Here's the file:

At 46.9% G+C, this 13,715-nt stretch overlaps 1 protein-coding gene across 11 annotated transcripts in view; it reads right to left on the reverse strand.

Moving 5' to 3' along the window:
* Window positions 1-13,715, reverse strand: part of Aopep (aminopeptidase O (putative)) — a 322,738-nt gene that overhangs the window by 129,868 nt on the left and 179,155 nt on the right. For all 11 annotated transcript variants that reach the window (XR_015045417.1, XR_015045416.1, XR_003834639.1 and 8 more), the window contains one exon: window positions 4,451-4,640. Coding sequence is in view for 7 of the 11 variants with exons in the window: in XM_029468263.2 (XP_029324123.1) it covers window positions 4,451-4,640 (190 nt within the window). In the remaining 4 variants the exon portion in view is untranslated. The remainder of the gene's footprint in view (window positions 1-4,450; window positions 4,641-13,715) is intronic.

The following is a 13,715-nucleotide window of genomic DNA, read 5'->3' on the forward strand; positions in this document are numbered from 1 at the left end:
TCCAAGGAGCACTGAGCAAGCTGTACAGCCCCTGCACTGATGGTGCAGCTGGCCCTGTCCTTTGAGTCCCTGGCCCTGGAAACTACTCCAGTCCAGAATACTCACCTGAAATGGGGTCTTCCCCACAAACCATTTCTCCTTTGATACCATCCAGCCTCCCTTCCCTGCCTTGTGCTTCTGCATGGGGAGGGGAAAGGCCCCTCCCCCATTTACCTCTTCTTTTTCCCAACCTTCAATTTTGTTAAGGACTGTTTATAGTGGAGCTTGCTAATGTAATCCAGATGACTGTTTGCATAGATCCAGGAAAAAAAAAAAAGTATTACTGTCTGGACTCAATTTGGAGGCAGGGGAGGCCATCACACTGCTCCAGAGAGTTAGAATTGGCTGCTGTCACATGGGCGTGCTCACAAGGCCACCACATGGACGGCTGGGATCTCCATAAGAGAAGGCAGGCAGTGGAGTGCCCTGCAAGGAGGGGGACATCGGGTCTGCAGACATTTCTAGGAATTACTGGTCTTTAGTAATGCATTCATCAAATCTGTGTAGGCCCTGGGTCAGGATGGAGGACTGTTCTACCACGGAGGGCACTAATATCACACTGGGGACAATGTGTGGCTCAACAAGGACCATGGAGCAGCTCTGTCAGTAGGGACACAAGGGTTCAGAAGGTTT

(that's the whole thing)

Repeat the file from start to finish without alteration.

At 46.9% G+C, this 13,715-nt stretch overlaps 1 protein-coding gene across 11 annotated transcripts in view; it reads right to left on the reverse strand.

Moving 5' to 3' along the window:
* Window positions 1-13,715, reverse strand: part of Aopep (aminopeptidase O (putative)) — a 322,738-nt gene that overhangs the window by 129,868 nt on the left and 179,155 nt on the right. For all 11 annotated transcript variants that reach the window (XR_015045417.1, XR_015045416.1, XR_003834639.1 and 8 more), the window contains one exon: window positions 4,451-4,640. Coding sequence is in view for 7 of the 11 variants with exons in the window: in XM_029468263.2 (XP_029324123.1) it covers window positions 4,451-4,640 (190 nt within the window). In the remaining 4 variants the exon portion in view is untranslated. The remainder of the gene's footprint in view (window positions 1-4,450; window positions 4,641-13,715) is intronic.

The following is a 13,715-nucleotide window of genomic DNA, read 5'->3' on the forward strand; positions in this document are numbered from 1 at the left end:
TCCAAGGAGCACTGAGCAAGCTGTACAGCCCCTGCACTGATGGTGCAGCTGGCCCTGTCCTTTGAGTCCCTGGCCCTGGAAACTACTCCAGTCCAGAATACTCACCTGAAATGGGGTCTTCCCCACAAACCATTTCTCCTTTGATACCATCCAGCCTCCCTTCCCTGCCTTGTGCTTCTGCATGGGGAGGGGAAAGGCCCCTCCCCCATTTACCTCTTCTTTTTCCCAACCTTCAATTTTGTTAAGGACTGTTTATAGTGGAGCTTGCTAATGTAATCCAGATGACTGTTTGCATAGATCCAGGAAAAAAAAAAAAGTATTACTGTCTGGACTCAATTTGGAGGCAGGGGAGGCCATCACACTGCTCCAGAGAGTTAGAATTGGCTGCTGTCACATGGGCGTGCTCACAAGGCCACCACATGGACGGCTGGGATCTCCATAAGAGAAGGCAGGCAGTGGAGTGCCCTGCAAGGAGGGGGACATCGGGTCTGCAGACATTTCTAGGAATTACTGGTCTTTAGTAATGCATTCATCAAATCTGTGTAGGCCCTGGGTCAGGATGGAGGACTGTTCTACCACGGAGGGCACTAATATCACACTGGGGACAATGTGTGGCTCAACAAGGACCATGGAGCAGCTCTGTCAGTAGGGACACAAGGGTTCAGAAGGTTT